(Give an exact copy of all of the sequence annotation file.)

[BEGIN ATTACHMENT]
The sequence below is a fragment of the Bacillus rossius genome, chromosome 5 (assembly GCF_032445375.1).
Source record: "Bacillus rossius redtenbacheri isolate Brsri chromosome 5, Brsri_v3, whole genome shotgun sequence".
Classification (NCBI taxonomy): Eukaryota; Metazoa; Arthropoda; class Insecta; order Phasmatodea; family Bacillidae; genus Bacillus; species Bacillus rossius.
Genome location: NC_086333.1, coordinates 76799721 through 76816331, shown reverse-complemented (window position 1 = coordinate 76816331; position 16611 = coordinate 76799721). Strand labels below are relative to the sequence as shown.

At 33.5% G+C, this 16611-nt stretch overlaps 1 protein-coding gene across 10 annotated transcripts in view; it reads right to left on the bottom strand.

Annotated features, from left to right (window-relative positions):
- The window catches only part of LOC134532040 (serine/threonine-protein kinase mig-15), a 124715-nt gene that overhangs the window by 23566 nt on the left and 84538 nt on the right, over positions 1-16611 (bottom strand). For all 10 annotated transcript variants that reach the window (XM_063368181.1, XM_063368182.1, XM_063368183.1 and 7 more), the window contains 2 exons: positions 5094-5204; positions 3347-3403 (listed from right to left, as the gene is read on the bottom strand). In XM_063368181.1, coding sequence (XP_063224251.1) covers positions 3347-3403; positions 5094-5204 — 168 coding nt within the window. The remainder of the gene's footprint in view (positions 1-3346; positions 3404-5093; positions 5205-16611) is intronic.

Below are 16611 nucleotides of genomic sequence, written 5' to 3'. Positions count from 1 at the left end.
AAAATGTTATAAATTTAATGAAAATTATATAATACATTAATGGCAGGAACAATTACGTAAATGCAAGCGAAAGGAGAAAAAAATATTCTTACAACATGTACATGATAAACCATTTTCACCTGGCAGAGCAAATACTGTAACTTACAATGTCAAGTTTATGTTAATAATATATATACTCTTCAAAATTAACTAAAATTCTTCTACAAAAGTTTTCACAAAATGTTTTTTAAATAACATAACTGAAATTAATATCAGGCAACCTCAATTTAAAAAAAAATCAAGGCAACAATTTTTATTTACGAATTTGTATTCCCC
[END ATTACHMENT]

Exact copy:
The sequence below is a fragment of the Bacillus rossius genome, chromosome 5 (assembly GCF_032445375.1).
Source record: "Bacillus rossius redtenbacheri isolate Brsri chromosome 5, Brsri_v3, whole genome shotgun sequence".
Classification (NCBI taxonomy): Eukaryota; Metazoa; Arthropoda; class Insecta; order Phasmatodea; family Bacillidae; genus Bacillus; species Bacillus rossius.
Genome location: NC_086333.1, coordinates 76799721 through 76816331, shown reverse-complemented (window position 1 = coordinate 76816331; position 16611 = coordinate 76799721). Strand labels below are relative to the sequence as shown.

At 33.5% G+C, this 16611-nt stretch overlaps 1 protein-coding gene across 10 annotated transcripts in view; it reads right to left on the bottom strand.

Annotated features, from left to right (window-relative positions):
- The window catches only part of LOC134532040 (serine/threonine-protein kinase mig-15), a 124715-nt gene that overhangs the window by 23566 nt on the left and 84538 nt on the right, over positions 1-16611 (bottom strand). For all 10 annotated transcript variants that reach the window (XM_063368181.1, XM_063368182.1, XM_063368183.1 and 7 more), the window contains 2 exons: positions 5094-5204; positions 3347-3403 (listed from right to left, as the gene is read on the bottom strand). In XM_063368181.1, coding sequence (XP_063224251.1) covers positions 3347-3403; positions 5094-5204 — 168 coding nt within the window. The remainder of the gene's footprint in view (positions 1-3346; positions 3404-5093; positions 5205-16611) is intronic.

Below are 16611 nucleotides of genomic sequence, written 5' to 3'. Positions count from 1 at the left end.
AAAATGTTATAAATTTAATGAAAATTATATAATACATTAATGGCAGGAACAATTACGTAAATGCAAGCGAAAGGAGAAAAAAATATTCTTACAACATGTACATGATAAACCATTTTCACCTGGCAGAGCAAATACTGTAACTTACAATGTCAAGTTTATGTTAATAATATATATACTCTTCAAAATTAACTAAAATTCTTCTACAAAAGTTTTCACAAAATGTTTTTTAAATAACATAACTGAAATTAATATCAGGCAACCTCAATTTAAAAAAAAATCAAGGCAACAATTTTTATTTACGAATTTGTATTCCCC